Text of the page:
Who? Fates of some NHL teams in hands of role players

By Will Graves

Casey DeSmith keeps insisting the NHL playoffs are no different than any other game he’s ever played in his life.

The Pittsburgh goaltender believes his job when he skates onto the ice at Madison Square Garden ice on Tuesday night when the Penguins open their first-round matchup with the New York Rangers is no different than it is at any other time of the season, at any other time of his hockey life.

Stop the puck when it comes your way. Keep your team in it. Don’t let one mistake morph into another. Pour everything you can into making sure you’re not on the wrong side of the post-series handshake line.

To DeSmith, it doesn’t matter that he hasn’t appeared in a postseason game in five years, when 3,608 people watched his Wilkes-Barre/Scranton Penguins fall to the Providence Bruins in Game 5 of the first round of the 2017 AHL playoffs. It’s still just hockey. Right?

“I think as soon as you start to try and make it bigger than it is, problems start to happen mentally,” he said.

It’s a great approach – in theory. Yet when the puck drops, especially if it’s your first foray into the unique crucible that the playoffs provide, it is different. At least at first blush.

“Those first 10 minutes sometimes feel like it’s the fast- est game you’ve ever played in your life,” Nashville veteran defenseman Roman Josi said. “After that, you kind of settle in and you just play hockey and I think that’s important in the playoffs.”

DeSmith is hardly the only player improbably thrust into the spotlight as the chase for the Stanley Cup begins. Both conferences feature players with unremarkable resumes who could have an outsize impact on the outcome.

An injury to top goaltender Frederik Andersen forced Metropolitan Division champion Carolina to turn to Antti Raanta. Raanta shined in a 5-1 win over Boston on Monday night, but if he struggles at some point, rookie Pyotr Kochetkov (3-0 regular season) is the Hurricanes’ next option.

Then again, maybe playoff experience is overrated.

Jordan Binnington helped St. Louis to the franchise’s only championship in 2019. He started Game 1 of the Blues’ series with Minnesota on the bench while Ville Husso and his career 53 starts went to work in net and made 37 saves in a 4-0 shutout over the Wild.

At least there is an established hierarchy in Pittsburgh, Carolina and St. Louis. Not so much in Washington, which has Ilya Samsonov and Vitek Vanecek against top-seeded Florida.

The duo’s combined career playoff wins?


“They’re younger, but I believe in both of them,” top-line center Evgeny Kuznetsov said. “They have pretty good games, but it’s not about them. It’s about us, how we’re going to help them.”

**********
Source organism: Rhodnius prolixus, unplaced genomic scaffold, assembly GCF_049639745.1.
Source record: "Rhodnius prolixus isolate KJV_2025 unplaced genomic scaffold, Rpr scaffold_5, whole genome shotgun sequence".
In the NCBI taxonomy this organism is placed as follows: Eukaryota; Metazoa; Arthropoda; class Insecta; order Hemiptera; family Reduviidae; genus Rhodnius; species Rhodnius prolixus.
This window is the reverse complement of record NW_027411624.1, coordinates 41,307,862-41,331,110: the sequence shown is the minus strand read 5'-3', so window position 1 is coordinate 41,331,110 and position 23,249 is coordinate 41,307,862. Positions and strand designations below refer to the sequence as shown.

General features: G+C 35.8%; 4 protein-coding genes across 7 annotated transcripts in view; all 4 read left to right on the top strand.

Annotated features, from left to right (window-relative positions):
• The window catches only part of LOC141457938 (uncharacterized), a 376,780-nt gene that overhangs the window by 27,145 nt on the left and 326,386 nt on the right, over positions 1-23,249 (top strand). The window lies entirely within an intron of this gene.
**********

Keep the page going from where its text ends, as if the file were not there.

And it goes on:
In Minnesota, 21-year-old rookie forward Matt Boldy made his playoff debut on Mon- day playing alongside Kevin Fiala just a few months after being called up from the minors. Part of Boldy’s role will be making sure linemate Kevin Fiala’s scorching April carries over into the postseason.

“(Boldy’s) made, obviously, great strides and progress, not only physically but mentally,” coach Dean Evason said. “He’s a very composed, very calm, very mature person.”

Calming the inevitable jitters is something DeSmith will need to do quickly if he doesn’t want Pittsburgh’s 16th straight post- season appearance – the longest active streak in major North American professional sports – to turn into a potentially franchise-altering one-and-done.

All the 30-year-old career NHL backup has to do is help make sure the Penguins avoid a fourth consecutive early exit, prop open the championship window for the venerable core of Sidney Crosby, Evgeni Malkin and Kris Letang a little longer or at the very least keep Pittsburgh in it until injured All-Star Tristan Jarry – out since April 15 with a lower-body injury – is ready to go.

Oh, and he has to poten- tially outplay Vezina Trophy candidate Igor Shesterkin, who limited the high-flying Penguins to four goals in four meetings during the regular season.

No pressure or anything.

The Penguins are longshots to reach the Stanley Cup Final, according to FanDuel Sportsbook, and were largely uninspired down the stretch despite the steady play of DeSmith, who went 8-3-3 with a 2.44 goals-against average after the All-Star break.

So DeSmith will do what he has had to do since signing with the ECHL’s Wheeling Nailers nearly seven years ago: attempt to prove the skeptics wrong.

“If you don’t have a battle mindset, I think it’s hard to succeed in the playoffs just because it’s a grind,” he said. “It’s such a battle-oriented environment.”

One that can sometimes turn afterthoughts, role players, or backups into folk heroes or – better yet – champions.

Matt Murray was a rookie in 2016 when he took over for an injured Marc-Andre Fleury. All Murray did was backstop the Penguins to back-to-back Stanley Cups.

It’s far too early to start drawing those kinds of comparisons – particularly not for a team that is 3-13 in its last 16 postseason games – but there is a fearlessness to DeSmith’s approach that could serve him well going forward.

Yes, the lights will be brighter on Tuesday night than they were at the Mohegan Sun Arena half a decade ago. The stakes will be considerably higher. The adrenaline, however, will be familiar.

“I’m grateful for some of my prior playoff experience, (in the minors) or otherwise so hope- fully some of that comfortability carries over,” DeSmith said.